180 To Protect and Preserve
The Creekside Buffer - Why It Matters

Riparian Buffer Zone Infographic
Please click on graphic to see full size

The Obi Obi Creek east of Maleny is the missing link in wildlife corridors on the Range. Great works are being undertaken to revegetate other areas in the Blackall Range but if the Obi Obi Creek corridor along the Maleny Community Precinct remains fragmented with open grassland and poor creekside buffers it will fail to become a viable link in the range wildlife corridors.

To ensure that the creekside buffer link maintains some portion relatively free of disturbance, the width must be more than twice that over which edge disturbances influence ecological processes.These edge effects are likely to impact for at least 10m into the riparian strip on the Obi Obi Creek so the very bare minimum of corridor that would provide any connectivity value is 20m. Clearly this needs to be wider and we have adopted the width of 40m for a resilient and viable riparian corridor along Obi Obi Creek. For more information drawn from noted scientific papers, see the Obi Obi Parklands website.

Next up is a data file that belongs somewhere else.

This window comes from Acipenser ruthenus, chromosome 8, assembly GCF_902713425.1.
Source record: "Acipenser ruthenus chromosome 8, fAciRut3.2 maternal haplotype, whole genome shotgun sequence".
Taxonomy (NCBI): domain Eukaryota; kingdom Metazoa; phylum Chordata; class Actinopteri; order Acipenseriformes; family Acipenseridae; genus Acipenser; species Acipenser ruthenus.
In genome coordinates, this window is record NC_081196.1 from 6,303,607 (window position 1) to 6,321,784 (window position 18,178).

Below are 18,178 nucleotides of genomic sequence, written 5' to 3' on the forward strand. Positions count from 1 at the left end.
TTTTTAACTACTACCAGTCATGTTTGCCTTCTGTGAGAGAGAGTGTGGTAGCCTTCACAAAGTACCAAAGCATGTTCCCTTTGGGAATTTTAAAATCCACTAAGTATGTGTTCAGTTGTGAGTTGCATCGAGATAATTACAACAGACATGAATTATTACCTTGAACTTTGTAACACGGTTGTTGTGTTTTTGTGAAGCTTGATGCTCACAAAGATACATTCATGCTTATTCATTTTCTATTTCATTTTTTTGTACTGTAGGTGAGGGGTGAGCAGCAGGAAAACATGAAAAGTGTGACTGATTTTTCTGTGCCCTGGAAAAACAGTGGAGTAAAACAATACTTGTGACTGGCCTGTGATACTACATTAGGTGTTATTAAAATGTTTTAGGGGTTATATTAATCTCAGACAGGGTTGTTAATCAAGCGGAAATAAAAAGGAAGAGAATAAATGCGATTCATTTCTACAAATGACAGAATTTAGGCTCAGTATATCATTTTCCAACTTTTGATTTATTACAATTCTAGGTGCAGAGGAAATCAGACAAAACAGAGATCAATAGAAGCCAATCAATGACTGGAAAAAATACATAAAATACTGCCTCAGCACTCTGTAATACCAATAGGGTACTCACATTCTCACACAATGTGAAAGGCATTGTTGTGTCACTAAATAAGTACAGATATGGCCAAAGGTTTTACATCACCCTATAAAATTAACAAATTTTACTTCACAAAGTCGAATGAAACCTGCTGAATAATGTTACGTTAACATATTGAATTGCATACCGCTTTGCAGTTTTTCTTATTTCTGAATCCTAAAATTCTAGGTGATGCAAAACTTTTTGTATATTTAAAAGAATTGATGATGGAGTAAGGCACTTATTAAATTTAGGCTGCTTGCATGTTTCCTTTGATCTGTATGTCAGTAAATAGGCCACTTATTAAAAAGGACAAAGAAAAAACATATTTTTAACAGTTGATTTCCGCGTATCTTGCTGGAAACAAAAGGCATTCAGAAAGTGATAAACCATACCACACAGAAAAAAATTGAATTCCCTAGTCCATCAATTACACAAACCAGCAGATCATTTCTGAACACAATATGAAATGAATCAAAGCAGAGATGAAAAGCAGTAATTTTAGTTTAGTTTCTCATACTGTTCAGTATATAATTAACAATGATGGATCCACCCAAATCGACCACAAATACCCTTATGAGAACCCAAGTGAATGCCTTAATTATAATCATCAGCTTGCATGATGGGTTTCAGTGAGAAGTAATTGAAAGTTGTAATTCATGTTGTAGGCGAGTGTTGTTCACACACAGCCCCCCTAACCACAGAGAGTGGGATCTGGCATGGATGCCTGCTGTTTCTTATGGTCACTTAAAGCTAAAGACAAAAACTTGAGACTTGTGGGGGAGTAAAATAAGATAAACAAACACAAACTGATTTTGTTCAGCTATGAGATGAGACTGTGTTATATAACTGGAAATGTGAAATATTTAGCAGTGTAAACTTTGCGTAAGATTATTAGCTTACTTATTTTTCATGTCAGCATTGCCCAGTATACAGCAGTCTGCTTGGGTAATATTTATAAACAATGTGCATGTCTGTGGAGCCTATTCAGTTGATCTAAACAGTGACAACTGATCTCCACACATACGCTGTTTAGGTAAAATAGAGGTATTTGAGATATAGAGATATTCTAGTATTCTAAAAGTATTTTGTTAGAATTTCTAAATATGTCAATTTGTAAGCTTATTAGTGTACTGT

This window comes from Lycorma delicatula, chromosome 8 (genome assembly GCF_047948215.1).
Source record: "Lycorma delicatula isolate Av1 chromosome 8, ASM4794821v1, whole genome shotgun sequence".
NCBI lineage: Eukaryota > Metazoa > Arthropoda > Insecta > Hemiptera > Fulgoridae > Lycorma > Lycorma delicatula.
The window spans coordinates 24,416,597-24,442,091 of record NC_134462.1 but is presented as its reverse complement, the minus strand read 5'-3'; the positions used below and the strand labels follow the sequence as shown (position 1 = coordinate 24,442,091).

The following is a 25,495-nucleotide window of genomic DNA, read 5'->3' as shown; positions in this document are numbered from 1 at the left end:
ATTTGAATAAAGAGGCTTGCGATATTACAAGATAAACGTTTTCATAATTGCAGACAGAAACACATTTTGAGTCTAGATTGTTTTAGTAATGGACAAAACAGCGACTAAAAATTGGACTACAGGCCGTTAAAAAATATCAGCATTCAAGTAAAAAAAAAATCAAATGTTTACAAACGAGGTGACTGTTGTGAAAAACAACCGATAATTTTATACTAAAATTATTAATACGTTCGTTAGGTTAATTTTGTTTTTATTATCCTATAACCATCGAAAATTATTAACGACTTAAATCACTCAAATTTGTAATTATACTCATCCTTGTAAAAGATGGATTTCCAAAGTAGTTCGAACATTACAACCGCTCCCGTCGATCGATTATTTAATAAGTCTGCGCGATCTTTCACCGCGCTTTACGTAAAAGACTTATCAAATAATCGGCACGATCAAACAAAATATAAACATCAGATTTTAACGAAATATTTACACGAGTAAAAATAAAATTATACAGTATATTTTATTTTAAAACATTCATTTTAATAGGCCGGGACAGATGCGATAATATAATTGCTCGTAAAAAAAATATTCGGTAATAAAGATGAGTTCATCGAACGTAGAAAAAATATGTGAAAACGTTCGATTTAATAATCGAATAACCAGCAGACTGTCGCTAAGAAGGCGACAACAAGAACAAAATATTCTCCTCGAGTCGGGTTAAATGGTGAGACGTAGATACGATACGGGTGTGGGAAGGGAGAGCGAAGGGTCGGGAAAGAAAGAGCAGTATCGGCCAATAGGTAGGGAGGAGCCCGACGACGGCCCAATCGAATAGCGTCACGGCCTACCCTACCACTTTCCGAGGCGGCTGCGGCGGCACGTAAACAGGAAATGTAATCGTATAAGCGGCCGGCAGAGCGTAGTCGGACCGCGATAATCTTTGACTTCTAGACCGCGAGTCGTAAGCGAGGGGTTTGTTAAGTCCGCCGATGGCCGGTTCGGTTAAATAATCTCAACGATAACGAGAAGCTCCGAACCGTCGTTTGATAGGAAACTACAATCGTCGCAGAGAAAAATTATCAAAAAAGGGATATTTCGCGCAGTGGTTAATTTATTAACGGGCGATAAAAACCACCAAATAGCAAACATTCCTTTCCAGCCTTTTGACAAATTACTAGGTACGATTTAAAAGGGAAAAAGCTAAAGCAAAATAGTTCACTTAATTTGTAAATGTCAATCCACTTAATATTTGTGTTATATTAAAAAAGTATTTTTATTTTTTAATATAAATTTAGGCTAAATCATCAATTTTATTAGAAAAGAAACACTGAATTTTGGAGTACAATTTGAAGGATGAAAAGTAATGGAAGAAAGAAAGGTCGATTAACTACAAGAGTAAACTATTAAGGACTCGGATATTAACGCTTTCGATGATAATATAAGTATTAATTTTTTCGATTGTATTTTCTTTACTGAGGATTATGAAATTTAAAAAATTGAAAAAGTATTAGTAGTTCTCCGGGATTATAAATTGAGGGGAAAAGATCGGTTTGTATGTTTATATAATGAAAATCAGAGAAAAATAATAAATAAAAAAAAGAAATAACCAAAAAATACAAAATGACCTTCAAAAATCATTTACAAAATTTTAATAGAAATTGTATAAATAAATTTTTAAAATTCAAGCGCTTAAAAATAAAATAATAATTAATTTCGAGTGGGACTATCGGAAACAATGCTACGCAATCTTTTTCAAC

Green Hills have attracted funding from the Commonwealth Government to plant creekside vegetation but Sunshine Coast Council has remained unwilling to allocate them sufficient creekside land for the wildlife corridor, claiming that it is needed for other uses. In one critical denuded bend in the creek all they are prepared to give is a six metre buffer zone – that’s only one tree wide. This goes against their own charter, and their own vision statement for the Precinct which declares the land should be a best-practice precedent for development.

Read Sunshine Coast Council's own Biodiversity Strategy here. We only ask that they walk the talk with respect to their plans for the Maleny Community Precinct.


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Maleny District Green Hills Fund

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